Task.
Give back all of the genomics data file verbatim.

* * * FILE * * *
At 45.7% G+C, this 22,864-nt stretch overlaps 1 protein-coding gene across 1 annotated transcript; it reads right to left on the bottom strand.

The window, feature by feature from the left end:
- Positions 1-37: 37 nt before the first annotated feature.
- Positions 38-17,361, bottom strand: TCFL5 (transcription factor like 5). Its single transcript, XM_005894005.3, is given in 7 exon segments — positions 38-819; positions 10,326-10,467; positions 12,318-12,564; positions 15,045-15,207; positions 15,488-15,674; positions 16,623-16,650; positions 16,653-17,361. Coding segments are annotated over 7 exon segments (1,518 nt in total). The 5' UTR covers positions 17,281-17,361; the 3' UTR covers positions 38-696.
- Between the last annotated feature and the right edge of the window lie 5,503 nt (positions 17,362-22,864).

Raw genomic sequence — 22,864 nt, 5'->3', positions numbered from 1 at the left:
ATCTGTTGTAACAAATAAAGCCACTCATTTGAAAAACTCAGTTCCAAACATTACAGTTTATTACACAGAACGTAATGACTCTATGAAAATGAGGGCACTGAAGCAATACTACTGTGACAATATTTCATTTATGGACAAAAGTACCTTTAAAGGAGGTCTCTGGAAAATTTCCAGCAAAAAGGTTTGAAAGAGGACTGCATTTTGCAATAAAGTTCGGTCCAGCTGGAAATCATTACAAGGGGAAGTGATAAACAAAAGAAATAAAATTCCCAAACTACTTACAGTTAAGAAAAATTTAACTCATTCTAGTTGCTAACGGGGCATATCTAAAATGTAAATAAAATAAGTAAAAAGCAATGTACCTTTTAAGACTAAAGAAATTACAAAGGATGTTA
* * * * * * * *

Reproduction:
At 45.7% G+C, this 22,864-nt stretch overlaps 1 protein-coding gene across 1 annotated transcript; it reads right to left on the bottom strand.

The window, feature by feature from the left end:
- Positions 1-37: 37 nt before the first annotated feature.
- Positions 38-17,361, bottom strand: TCFL5 (transcription factor like 5). Its single transcript, XM_005894005.3, is given in 7 exon segments — positions 38-819; positions 10,326-10,467; positions 12,318-12,564; positions 15,045-15,207; positions 15,488-15,674; positions 16,623-16,650; positions 16,653-17,361. Coding segments are annotated over 7 exon segments (1,518 nt in total). The 5' UTR covers positions 17,281-17,361; the 3' UTR covers positions 38-696.
- Between the last annotated feature and the right edge of the window lie 5,503 nt (positions 17,362-22,864).

Raw genomic sequence — 22,864 nt, 5'->3', positions numbered from 1 at the left:
ATCTGTTGTAACAAATAAAGCCACTCATTTGAAAAACTCAGTTCCAAACATTACAGTTTATTACACAGAACGTAATGACTCTATGAAAATGAGGGCACTGAAGCAATACTACTGTGACAATATTTCATTTATGGACAAAAGTACCTTTAAAGGAGGTCTCTGGAAAATTTCCAGCAAAAAGGTTTGAAAGAGGACTGCATTTTGCAATAAAGTTCGGTCCAGCTGGAAATCATTACAAGGGGAAGTGATAAACAAAAGAAATAAAATTCCCAAACTACTTACAGTTAAGAAAAATTTAACTCATTCTAGTTGCTAACGGGGCATATCTAAAATGTAAATAAAATAAGTAAAAAGCAATGTACCTTTTAAGACTAAAGAAATTACAAAGGATGTTA